Some Sick Days Are Good Days

My sister sent me a meme a few days ago: “Only a woman who has given birth without an epidural can understand a man with a cold.”

Right now my Petie Boo is upstairs with what I call a “boy cold.” It’s just like a man cold, except the patheticism is much more endearing.

Honestly, when I woke up this morning, hearing Sally hacking in her room, and then saw Pete’s flushed face and glassy eyes, I was a little relieved. Am I the only mom who sometimes welcomes a sick day? Not in a Munchausen-by-proxy creepy sort of way, but in a “Well, at least now I don’t have to run downstairs and make two lunches and four breakfasts and dress myself and a toddler in 40 minutes or less” kind of way. And maybe a little bit in a “My instincts were right again” sort of way, because when we went to Pete’s troop picnic on Sunday and I saw three other boys running around with coughs, I turned to Dr. Awesome and said, “The kids will get sick this week. But it’s about time. It’s been two months.”

It’s a break that sometimes I think we just need. A school day to stay in our pajamas, not  go anywhere, and drink lots of tea. It helps that A.) Doc and I are not also sick; B.) everyone woke up sick in the morning rather than middle-of-the-night; and C.) this isn’t a stomach bug. Without those conditions, I would be singing a different tune. But a fever is actually something that brings me a little peace with my asthmatic Boo. It’s a warning that lets me know to increase his meds, and I’m not caught off guard by sudden middle-of-the-night wheezing out of nowhere. And while I treat his breathing, I don’t tend to medicate his fevers, because having a fever is the only time he actually stays in bed.

Now that we’re entering cold-and-flu season, I see a lot of jokes going around about the man cold (or man flu, in Britain). I definitely laugh with the rest of them. Have you seen the “Mom Cold vs. Man Cold” video? Too funny, and too true. When I make jokes about Pete’s boy cold, I don’t even have to exaggerate. This morning:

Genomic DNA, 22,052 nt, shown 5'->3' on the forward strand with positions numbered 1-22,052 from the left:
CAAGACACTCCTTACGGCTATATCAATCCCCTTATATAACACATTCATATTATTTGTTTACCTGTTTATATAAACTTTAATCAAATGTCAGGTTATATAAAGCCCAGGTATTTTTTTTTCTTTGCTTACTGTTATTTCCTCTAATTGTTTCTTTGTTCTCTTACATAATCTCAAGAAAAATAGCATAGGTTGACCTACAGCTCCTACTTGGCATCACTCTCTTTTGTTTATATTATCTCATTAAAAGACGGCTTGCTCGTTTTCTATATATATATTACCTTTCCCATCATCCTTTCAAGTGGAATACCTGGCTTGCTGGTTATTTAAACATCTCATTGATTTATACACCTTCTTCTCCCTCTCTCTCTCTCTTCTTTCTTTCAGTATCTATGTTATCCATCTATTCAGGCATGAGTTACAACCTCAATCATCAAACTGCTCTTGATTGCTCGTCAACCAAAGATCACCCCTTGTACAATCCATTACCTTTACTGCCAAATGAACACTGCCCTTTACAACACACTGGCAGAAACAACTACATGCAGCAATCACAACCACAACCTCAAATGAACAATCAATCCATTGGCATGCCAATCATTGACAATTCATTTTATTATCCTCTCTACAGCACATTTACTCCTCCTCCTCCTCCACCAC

Pete: “Last night was the longest night ever. Why was it the longest night EVER? I was so hot, I didn’t put my legs under the covers.” Petulant sigh.
Me: “Well honey, why didn’t you come to Mommy and Daddy’s room if you were hot and couldn’t sleep? I’m only one room away.”
Pete: “Yea but. . . I can’t walk.”

Boy cold.

However, as much as I make fun of this, I really don’t think they’re exaggerating. I used to roll my eyes at my sick husband like the rest of them. But after having kids, I truly believe that boys and men experience colds and flus more acutely than females.

Whenever they have fevers, Pete will stay in bed all day, flushed and moaning with any temperature over 100 degrees F. Sally can be skyrocketed up to 103.5, and I can still only keep her down for so long. This morning I told her to rest. She rested until precisely 8 a.m. She will drink tea, she won’t eat, and she will cough, but otherwise she has been bouncing off the walls singing loudly and making MagnaTile castles with her sister, until I asked them to take a break, and they cuddled up together while Sally read books out loud. That’s another reason I welcome the occasional sick day. When was the last time one big kid was sleeping at 10 a.m. and the other one entertaining her sister so I can actually do something rare and precious, like write?


And not only that, but my darling husband, being up at 7 a.m. with no kids to help get ready for school, said, “Well, I guess I’ll go in early so I can come home earlier tonight.” Score!

So now, having mocked his “boy cold,” I am going to go peek again at my little man and offer him some more tea. I’ll put on a pot of chicken bones for broth, and maybe put my feet up and read a book while the girls play. Because Pete isn’t the only little man in our family any more. His brother “Little Blue” is due at the end of January. And I just can’t wait to meet him, to hug and kiss and cuddle him, and even tend his boy colds in the future.



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